However remember that the jacket is as much about keeping you warm when you stop for a break as it is about keeping you dry while you cycle. So maybe just have a wind proof top for when you are riding and a cheap none-breathable jacket for when you are resting.

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While it is not "waterproof", polyester is rather water resistant, and I use it whenever it rains to keep dry. It won't protect you from a downpour, but it does a good job at repelling water as it will just roll off. I only mention this because Gore-tex, and E-vent are expensive waterproof materials, and you may find that a simple polyester windbreaker or jacket may be sufficient for you, and more cost effective.

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Foxwear makes a great jacket for fall and spring riding, and you can use it as a layer for winter cycling as well. If I lost mine I'd get another one right away.

(They're a US company, is this thread restricted to jackets available in the UK?)

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Although I use waterproof cycling jackets, I often find that a garbage bag with holes for the head and arms does the trick - especially when there is only a chance of rain. The price is right (less than $1), they stow easily in the pocket, and they be found in many places.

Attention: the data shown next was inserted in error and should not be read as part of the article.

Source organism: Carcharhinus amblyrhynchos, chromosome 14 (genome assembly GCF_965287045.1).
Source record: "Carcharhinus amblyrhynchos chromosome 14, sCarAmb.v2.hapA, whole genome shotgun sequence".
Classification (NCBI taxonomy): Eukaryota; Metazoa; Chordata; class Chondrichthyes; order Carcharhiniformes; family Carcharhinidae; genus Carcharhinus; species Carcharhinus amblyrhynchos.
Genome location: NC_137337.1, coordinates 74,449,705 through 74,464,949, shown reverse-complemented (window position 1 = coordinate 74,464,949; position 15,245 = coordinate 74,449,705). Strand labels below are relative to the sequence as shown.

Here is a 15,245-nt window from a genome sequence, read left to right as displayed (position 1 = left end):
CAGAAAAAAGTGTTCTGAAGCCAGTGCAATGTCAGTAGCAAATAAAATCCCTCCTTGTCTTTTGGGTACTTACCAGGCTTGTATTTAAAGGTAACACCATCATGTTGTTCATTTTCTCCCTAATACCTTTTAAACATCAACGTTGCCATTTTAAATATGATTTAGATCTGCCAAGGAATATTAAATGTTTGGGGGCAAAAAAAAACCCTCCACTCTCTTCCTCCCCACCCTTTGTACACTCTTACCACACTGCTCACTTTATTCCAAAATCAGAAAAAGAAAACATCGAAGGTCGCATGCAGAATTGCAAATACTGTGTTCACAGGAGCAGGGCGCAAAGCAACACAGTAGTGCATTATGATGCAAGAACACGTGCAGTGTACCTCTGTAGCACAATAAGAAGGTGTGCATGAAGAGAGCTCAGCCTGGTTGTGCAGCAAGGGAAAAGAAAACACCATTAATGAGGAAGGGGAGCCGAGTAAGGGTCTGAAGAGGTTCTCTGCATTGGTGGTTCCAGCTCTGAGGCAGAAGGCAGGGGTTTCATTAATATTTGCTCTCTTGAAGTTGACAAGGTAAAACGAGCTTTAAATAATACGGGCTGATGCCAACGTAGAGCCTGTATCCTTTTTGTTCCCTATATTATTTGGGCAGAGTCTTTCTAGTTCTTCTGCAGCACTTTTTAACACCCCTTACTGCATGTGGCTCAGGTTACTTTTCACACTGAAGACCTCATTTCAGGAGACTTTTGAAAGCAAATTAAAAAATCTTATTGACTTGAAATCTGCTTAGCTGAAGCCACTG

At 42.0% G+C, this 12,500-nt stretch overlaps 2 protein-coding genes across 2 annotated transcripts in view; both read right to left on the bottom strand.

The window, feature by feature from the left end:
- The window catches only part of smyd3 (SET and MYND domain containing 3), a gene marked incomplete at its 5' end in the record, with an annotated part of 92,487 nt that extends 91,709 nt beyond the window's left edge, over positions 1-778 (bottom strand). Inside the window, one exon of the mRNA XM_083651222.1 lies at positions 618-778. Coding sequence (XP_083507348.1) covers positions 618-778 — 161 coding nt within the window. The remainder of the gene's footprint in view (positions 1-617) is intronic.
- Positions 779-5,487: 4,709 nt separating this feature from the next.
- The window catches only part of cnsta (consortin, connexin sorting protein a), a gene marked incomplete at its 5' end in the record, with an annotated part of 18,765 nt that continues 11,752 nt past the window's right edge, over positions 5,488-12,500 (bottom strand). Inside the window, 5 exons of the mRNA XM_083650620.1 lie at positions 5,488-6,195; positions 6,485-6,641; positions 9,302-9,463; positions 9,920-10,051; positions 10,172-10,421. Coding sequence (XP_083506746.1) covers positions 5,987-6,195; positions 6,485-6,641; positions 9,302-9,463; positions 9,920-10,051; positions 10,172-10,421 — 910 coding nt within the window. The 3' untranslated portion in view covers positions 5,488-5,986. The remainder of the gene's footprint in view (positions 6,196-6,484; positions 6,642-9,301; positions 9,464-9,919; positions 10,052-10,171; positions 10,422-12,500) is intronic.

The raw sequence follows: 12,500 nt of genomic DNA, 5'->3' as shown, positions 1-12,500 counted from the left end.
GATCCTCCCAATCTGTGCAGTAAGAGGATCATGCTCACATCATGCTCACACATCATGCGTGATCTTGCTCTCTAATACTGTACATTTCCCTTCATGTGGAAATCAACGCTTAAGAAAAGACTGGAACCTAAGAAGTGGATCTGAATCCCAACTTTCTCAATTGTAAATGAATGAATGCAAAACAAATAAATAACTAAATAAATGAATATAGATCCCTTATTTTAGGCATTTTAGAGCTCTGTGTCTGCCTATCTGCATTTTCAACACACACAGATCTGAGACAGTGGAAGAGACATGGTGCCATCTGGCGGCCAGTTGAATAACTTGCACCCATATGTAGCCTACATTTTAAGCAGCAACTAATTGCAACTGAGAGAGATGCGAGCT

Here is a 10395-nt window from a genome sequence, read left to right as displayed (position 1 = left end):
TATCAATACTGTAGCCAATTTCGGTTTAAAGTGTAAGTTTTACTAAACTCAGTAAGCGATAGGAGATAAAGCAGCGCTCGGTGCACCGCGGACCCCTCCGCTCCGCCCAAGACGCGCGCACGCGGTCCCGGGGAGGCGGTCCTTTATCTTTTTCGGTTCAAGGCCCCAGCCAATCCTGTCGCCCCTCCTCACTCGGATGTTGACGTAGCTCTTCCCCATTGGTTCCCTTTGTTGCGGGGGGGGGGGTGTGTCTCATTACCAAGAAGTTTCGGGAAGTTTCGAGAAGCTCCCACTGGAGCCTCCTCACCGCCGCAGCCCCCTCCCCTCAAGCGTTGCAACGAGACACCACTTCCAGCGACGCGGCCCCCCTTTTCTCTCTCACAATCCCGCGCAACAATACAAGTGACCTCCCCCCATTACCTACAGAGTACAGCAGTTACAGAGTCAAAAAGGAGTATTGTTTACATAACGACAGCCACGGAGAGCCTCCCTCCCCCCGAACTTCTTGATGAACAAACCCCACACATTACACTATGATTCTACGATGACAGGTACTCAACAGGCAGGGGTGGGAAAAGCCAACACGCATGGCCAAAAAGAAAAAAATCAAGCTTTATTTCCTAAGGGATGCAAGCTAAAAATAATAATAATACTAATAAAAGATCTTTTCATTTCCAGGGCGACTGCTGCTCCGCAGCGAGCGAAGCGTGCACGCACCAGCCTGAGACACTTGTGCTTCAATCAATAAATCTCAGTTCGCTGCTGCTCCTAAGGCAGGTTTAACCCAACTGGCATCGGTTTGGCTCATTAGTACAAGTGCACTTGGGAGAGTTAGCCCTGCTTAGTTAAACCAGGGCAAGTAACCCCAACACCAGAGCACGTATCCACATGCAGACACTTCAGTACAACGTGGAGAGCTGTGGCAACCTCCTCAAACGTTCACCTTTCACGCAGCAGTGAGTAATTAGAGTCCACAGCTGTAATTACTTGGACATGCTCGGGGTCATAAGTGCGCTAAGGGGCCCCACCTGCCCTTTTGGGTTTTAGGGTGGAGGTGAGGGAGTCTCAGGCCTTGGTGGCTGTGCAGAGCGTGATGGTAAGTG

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I just bought an Endura Gridlock jacket after spending a few months searching looking for options. It's not too expensive at about $100 USD retail, and it's a little on the heavy side (I bought it for cold weather use too) but still well vented. I plan on using it for touring and commuting. Showers Pass was probably a close second before I settled on Endura.

Previously I had the cheapest set of rainproof clothes I could find at the bike shop, but I got tired of something that's not vented and generally crappy.

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[This maybe ought to be a comment but it's probably too long for a comment]

How long are your rides? Maybe the thing to manage is heat, not moisture.

On a hot sunny day you can plenty wet (from sweating while biking)

On a freezing winter day you could get too wet/sweaty too, by biking in a too-warm winter coat without ventilation.

If it rained while the temperature were 28C in the tropics, you wouldn't necessarily want a jacket then that could make you hotter.

I used to commute 1/2 hour each way, rain or shine, hot or cold (in Toronto where 'cold' means about -15C), and instead of worrying about how wet I am (and when it pours, it really really pours), the thing to manage is how warm I am.